FREE SLAVERY
Malian Child Exploitation

Over the last 15 years is rapidly manifesting a new scenario of contemporary slavery, have spontaneously appeared new forms of slavery, which is no longer the traffic of people to determine the status of a slave, but the total lack of alternatives for sustaining the individual, to make that millions of people choose to live on the margins of existence civil, employing themselves in trades incredibly dangerous or harmful to their mental and physical health. Children represent large amounts of this infernal process.


From the end of the last millennium, however, we are witnessing an unexpected and substantial return of slavery, although the definition of slavery involves numerous considerations, there are in fact the most varied forms of transition between ratios of simple relations of exploitation and a real enslavement but now in fact, millions of Africans live in human situations that can in effect be considered slavery.
In the world there are about 215 million children engaged in child labor, of these, more than 150 million are trapped in jobs that put at risk their physical and mental health, and condemn them to a life without education.
According to the ILO, 50%, or 74 million, is the number of children employed in various forms of unsafe work, such as working in mines, or in contact with chemicals or dangerous tools and machinery.
Sub-Saharan Africa is the region of the planet with the highest rate of child labor: more than a third of children aged 5 to 14 years is exploited in the most dangerous forms of work, physically, morally or mentally.
Mali is one of the poorest countries on the planet. The world’s human development index, compiled by the United Nations, it is located on the 175th place out of 187 countries.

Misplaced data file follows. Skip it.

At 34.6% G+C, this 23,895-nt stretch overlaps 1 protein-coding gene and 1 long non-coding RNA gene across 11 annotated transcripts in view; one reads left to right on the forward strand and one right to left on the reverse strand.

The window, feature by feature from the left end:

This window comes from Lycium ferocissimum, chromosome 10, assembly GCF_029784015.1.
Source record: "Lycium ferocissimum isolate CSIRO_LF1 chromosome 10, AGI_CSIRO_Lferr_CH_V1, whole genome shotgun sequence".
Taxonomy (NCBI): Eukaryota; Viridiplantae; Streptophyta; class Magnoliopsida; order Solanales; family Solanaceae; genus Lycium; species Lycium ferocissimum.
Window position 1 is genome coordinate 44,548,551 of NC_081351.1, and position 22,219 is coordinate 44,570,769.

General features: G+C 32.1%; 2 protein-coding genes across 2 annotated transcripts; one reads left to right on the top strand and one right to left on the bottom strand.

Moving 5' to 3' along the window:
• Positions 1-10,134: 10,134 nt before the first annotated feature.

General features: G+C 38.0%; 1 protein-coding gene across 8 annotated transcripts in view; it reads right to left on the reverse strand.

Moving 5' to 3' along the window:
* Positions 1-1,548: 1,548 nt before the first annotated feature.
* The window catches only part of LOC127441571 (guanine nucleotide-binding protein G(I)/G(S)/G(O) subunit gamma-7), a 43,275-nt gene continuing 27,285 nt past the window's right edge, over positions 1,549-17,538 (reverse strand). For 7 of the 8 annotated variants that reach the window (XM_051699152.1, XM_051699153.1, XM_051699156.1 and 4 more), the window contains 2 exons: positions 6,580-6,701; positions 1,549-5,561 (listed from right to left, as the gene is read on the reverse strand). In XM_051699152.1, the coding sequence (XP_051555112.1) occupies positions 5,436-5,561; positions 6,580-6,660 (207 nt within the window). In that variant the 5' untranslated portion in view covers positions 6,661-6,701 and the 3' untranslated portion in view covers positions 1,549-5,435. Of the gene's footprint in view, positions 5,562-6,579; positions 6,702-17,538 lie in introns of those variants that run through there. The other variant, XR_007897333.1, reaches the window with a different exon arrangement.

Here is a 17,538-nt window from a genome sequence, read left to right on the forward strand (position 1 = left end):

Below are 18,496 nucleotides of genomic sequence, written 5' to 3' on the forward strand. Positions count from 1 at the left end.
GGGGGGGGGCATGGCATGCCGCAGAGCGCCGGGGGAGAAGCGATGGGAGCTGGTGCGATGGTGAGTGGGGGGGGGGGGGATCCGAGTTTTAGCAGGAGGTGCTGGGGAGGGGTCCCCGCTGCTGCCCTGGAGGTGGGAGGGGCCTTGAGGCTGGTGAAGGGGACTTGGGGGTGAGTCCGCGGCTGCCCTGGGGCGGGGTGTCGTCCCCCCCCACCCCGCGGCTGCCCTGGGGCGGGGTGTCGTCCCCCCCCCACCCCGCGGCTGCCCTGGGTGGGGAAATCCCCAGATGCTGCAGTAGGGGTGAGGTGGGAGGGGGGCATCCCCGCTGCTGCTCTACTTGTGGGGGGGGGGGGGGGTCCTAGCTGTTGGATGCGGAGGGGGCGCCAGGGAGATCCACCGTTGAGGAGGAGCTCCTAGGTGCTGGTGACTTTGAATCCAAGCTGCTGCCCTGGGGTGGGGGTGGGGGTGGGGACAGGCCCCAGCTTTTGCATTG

The industry is practically non-existent and the trade is mainly carried out in the informal sector, the spontaneous and occasional manifested in the streets, and wherever there is an opportunity to gain.
The government in Bamako recently approved a “National Plan for the elimination of child labor” under the policy of child protection. The objective of the Plan (Panetem) is to eradicate by 2020 forced child labor, considered a true form of slavery, but currently, there is no trace of such an initiative.
In the district of Medine in Mali’s capital, Bamako, is located the oldest foundry of the city called Fantogò, which inherits its name from the mountain that hosts it. Its surface area is one hectare, half of which climbs up the adjacent mountain. From all over the country come here, recycled iron, which is then melted and forged for the production of professional hand tools, housewares, and other facilities. Iron processing is performed, starting from the day of birth of the foundry in 1996, with totally manual techniques.


Here employs more than 2000 people and, although there is no official census, the spontaneous and non-governmental committee that manages the foundry, estimates that about 900 workers, are children aged 9 to 17 years, the rest is made up of boys from 18 to 29 .
At least half of the workers in 2000, lives here and then at the end of their hellish work day, it remains within the slum, because it has its own abode.
Permission to sleep in the shacks, is the only form of remuneration for the street children who work in the foundry Fantogò, in addition to this, when possible, they are offered a daily meal that often consists of bread, biscuits or little else.

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